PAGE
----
This is where the real battle begins, when (perhaps with Jon Snow’s help) Danaerys fights the White Walkers with her army and (mostly) her dragons. She’ll save Westeros from the actual enemy, probably send reinforcements to the Night’s Watch so they can reopen all 10 forts and, as Danaerys takes the throne, Jon Snow will happily remain with the Night’s Watch, possibly with a dragon or three to keep him company and to keep any remaining White Walkers in line. (Sam can take care of them, like he does with the ravens. After he gets over being scared to hell by them.)

Oh, yeah: There are some subplots that I haven’t addressed here. For all I know, Arya will become a Braavosi hooker, Jaime Lannister will discover that women are really turned on by amputees and Cersei…well, I really don’t want to think about it. But I’ll leave theories about those as an exercise for the reader.

(And I have to give credit to Amy for helping with the part about Danaerys, the dragons and the White Walkers, though I’d really thought of it first.)

11 comments on “How Game of Thrones Will End: A Totally Correct Guess

  1. I’ve had the same theory about Jon Snow all along. I hadn’t thought about who his mother was, but figured that Robert was his real father, not Ned. It seems incongruous that Ned ever would have been unfaithful–but he was loyal enough to Robert to maintain a ruse that he had been.

    • Yeah, the mother’s identity is completely a guess on my part, but I think it makes sense. I think Jon Snow has to be legitimate and Ned’s sister is the ONLY woman Robert would have married, even during the war.

  2. There seem to be no shortage of these. I’ve had a similar one – that Lyana wasn’t kidnapped by Prince Rhagar (I’m sure I’m spelling that wrong) in the first place, but was in love with him and went willingly. Jon is their son. That makes Jon half Stark and half Targarean (a song of Ice and Fire), and an heir to the throne.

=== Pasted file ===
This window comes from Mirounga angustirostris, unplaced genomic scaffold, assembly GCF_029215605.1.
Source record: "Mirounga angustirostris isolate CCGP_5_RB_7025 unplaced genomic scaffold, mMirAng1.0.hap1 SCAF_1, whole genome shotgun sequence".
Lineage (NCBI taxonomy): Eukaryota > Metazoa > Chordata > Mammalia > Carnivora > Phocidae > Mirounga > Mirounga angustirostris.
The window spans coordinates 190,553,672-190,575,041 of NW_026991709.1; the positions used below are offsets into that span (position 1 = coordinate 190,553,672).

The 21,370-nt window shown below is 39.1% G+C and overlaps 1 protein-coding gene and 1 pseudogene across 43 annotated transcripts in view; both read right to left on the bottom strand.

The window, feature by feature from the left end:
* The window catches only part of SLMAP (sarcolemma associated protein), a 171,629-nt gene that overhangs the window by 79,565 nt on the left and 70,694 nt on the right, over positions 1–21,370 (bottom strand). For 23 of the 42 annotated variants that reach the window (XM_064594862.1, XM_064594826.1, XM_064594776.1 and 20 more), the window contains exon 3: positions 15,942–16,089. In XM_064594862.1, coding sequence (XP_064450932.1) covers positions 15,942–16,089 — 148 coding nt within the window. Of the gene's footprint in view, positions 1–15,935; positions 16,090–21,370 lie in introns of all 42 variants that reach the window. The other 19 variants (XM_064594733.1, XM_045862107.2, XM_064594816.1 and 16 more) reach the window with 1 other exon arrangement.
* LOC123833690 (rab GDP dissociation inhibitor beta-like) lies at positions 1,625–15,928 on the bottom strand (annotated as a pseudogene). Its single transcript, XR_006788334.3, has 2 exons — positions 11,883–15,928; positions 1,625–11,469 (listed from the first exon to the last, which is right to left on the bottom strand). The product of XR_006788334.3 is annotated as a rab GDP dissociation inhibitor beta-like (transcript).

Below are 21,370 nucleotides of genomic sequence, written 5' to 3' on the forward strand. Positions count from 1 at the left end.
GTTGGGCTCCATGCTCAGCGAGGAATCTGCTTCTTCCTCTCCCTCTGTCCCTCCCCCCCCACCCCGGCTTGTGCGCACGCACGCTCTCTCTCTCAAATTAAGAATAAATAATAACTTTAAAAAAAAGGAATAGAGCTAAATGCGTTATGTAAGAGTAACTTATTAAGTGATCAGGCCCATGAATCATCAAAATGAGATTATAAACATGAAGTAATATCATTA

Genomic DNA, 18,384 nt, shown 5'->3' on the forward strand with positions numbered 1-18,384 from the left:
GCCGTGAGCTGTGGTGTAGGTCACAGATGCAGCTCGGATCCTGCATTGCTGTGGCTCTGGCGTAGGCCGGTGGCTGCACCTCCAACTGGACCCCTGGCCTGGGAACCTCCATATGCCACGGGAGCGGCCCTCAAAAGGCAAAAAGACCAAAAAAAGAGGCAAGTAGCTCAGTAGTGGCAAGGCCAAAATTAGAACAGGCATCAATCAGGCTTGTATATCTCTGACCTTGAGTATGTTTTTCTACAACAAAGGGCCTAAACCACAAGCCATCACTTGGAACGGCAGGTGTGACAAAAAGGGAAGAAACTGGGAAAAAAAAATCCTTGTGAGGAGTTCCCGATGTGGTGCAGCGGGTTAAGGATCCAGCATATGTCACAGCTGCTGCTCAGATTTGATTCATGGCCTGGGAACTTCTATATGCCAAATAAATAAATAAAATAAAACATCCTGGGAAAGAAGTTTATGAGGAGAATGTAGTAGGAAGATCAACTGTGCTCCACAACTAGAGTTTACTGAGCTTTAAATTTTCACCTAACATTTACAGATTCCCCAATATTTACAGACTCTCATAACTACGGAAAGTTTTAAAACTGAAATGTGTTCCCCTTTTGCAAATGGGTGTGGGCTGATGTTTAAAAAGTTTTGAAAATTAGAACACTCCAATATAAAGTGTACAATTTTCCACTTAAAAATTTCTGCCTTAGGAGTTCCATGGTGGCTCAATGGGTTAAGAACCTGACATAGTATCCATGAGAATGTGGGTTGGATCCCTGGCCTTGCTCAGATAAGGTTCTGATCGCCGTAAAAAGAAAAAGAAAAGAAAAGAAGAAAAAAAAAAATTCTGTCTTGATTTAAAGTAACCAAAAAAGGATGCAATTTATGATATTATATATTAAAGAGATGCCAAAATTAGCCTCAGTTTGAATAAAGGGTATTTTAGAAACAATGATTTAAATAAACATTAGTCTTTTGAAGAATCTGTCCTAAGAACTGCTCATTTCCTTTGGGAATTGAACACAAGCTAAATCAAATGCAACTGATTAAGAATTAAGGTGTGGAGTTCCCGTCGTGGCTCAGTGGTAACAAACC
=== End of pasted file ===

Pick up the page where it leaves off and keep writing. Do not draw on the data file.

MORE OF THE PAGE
But Ned would have to hide him, as:
    A) Robert had all the Targarean babies killed (well, the Lanister’s did, but he had to be tacitly thankful they killed everyone with a better claim on the throne than him), and
    B) Robert loved Lyana and hated Rhagar, so their lovechild? Not likely to please him

    Therefore, Ned pretended his nephew was his bastard. It was a secret so dangerous that he even kept it from Cat.

    It kept Jon safe until he was old enough to know, but Ned died before he could tell him.

    At any rate, none of us seem to believe Ned was Jon’s father. We all have that much in common. This’ll be interesting to watch/read….

  3. What about Tyrion and Sansa? If the dragons solve the problem w/ the white walkers, why does Ned’s paralyzed son have to go to the other side of the wall? I hate it that we have to wait forever for this stuff.

  4. This is similar to a theory I had about Jon Snow previously. The only difference was that he is a Targaryen. Robert was slaying every Targaryen he could find, even children. Ned isn’t one to kill children, and upon finding a Targaryen baby still alive and knowing Robert would kill the baby if he knew, Ned took the baby and said it was his bastard to protect him. That was my theory until I read book 5. Your’s is quite good and well reasoned, especially about Dany returning with the dragons to save the Seven Kingdoms from the White Walkers.

    • Thanks! There appear to be no end to the variations on this theory, so I wish Martin would just hurry up and get the damned series finished so we can all find out who’s right. And the producers of the TV show have my permission to use Martin’s ending first if he doesn’t get the books done on time. (I suspect they have Martin’s permission too.)